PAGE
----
In a perfect world, predicting when crime would happen before it happened would bring peace. Of course, that’s in a perfect world, and as the 2002 sci-fi thriller Minority Report showed, there’s a very fine line between predicting an inevitable event and predicting someone’s will to act. Although police in the film, and the novel it was adapted from, used oracles known as “precogs” to predict crime, our real-world technology isn’t that far behind. And now, a new study finds that there are two genetic variants that may even predict criminal behavior.

The researchers, from the Karolinska Institutet in Sweden analyzed the genomes of 895 people who were found guilty of a total of 1,154 crimes, including murder, manslaughter, and attempted homicide and battery. Each one of these criminals had genetic variants of either the MAOA (monoamine oxidase A) gene or the CDH13 (cadherin 13) gene, with the strongest associations found among those whose crimes were considered “extremely violent behavior.”

Overall, they found that people with these variants were 13 times more likely to have a history of repeated violence. Meanwhile, those in a control population of Finnish residents with no history of violence showed no signs of the variants. Overall, the researchers estimated that five to 10 percent of violent crimes in Finland could be attributed to people with these genes.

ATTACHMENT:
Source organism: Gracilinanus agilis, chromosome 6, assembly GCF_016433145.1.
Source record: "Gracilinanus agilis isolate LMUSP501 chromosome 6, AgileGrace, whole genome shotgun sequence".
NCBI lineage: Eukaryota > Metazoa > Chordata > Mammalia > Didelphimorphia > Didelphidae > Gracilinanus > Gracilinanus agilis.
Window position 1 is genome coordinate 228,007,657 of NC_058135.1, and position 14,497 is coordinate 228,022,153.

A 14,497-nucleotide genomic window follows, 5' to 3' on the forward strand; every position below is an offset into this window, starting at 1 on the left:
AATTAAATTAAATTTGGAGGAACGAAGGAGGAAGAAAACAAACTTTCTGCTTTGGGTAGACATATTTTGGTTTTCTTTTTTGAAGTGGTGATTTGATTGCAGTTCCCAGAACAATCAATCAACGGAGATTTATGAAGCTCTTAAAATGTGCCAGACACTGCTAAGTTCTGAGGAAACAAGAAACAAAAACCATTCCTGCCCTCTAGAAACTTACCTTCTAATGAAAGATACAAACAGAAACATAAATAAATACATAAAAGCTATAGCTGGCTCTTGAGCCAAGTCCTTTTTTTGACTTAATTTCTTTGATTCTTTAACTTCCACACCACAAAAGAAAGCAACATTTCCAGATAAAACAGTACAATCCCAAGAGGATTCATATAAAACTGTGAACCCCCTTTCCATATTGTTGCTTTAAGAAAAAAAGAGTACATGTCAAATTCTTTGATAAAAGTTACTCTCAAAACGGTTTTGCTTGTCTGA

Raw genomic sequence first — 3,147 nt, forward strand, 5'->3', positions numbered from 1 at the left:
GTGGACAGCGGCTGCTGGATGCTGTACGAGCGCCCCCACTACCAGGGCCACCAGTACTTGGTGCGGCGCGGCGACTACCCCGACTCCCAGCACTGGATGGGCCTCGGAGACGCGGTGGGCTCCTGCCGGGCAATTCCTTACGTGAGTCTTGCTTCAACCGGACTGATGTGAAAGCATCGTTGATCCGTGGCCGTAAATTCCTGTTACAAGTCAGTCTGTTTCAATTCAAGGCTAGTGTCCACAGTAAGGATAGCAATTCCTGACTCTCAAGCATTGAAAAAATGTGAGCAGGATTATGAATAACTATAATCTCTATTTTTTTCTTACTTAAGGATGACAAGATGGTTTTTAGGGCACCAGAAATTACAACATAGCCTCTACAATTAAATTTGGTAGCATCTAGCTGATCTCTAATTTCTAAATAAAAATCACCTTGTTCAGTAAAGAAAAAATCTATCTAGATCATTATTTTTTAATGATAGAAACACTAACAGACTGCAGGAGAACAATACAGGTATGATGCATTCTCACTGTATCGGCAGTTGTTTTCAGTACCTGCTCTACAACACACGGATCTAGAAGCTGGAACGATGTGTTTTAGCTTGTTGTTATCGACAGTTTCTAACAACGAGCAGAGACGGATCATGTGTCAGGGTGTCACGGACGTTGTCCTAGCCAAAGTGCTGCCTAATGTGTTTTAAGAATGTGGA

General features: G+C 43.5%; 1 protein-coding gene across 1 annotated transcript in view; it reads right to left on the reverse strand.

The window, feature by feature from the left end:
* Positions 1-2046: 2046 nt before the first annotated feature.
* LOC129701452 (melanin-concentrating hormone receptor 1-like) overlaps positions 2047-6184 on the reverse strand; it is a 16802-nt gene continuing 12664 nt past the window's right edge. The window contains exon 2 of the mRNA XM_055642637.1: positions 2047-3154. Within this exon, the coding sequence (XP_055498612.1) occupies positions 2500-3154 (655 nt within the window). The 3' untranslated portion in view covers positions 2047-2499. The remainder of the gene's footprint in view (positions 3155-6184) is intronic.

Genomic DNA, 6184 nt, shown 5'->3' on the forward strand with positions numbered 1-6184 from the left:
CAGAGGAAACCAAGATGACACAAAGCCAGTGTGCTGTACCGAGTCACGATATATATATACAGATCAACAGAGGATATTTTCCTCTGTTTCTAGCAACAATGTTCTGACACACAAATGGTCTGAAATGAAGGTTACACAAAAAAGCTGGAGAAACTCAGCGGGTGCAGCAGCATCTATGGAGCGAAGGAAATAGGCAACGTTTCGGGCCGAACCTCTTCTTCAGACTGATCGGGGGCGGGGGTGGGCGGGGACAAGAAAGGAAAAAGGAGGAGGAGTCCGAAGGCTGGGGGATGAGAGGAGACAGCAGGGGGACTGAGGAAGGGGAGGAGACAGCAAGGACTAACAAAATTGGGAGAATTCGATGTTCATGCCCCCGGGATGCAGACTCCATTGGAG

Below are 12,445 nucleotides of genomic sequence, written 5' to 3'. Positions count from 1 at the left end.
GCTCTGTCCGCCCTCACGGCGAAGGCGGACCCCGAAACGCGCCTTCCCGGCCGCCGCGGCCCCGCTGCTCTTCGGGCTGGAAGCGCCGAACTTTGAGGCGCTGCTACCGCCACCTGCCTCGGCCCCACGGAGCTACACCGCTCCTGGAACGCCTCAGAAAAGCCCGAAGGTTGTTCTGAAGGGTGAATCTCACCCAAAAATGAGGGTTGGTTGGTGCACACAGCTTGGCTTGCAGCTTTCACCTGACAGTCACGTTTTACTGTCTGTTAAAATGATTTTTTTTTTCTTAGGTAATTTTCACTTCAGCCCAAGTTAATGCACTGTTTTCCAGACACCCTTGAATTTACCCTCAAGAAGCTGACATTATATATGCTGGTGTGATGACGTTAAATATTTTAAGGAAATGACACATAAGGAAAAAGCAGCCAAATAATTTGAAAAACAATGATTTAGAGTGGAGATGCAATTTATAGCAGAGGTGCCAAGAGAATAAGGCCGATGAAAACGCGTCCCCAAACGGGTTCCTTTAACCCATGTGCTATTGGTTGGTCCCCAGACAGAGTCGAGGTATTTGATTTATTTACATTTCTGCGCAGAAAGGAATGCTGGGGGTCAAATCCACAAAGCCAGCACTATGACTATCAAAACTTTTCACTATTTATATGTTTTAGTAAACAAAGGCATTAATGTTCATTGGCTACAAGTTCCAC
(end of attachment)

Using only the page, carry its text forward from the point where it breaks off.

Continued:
“So far, nobody has found any gene associated with severe violent crime,” said lead author of the study Jari Tiihonen, a psychiatrist at the Institutet, according to Bloomberg. “We wanted to try to find it, we found two.”

But just because someone with these genes are present in criminals, that doesn’t make anyone with them a bad person. In fact, these genes have also been linked to risk-taking and aggression. Because of this, it’s illogical to predict a person will commit a crime based on their genome, and just as bad as considering it in sentencing. Doing so could be a slippery slope — though it wouldn’t be as action-packed as Minority Report.

“There are many things which can contribute to a person’s mental capacity,” Tiihonen told the BBC. “The only thing that matters is the mental capacity of the individual to understand the consequences of what he or she is doing, and whether or not the individual can control his or her own behavior.”

Source: Tiihonen J, Rautiainen M-R, Ollila HM, et al. Genetic background of extreme violent behavior. Molecular Psychiatry. 2014.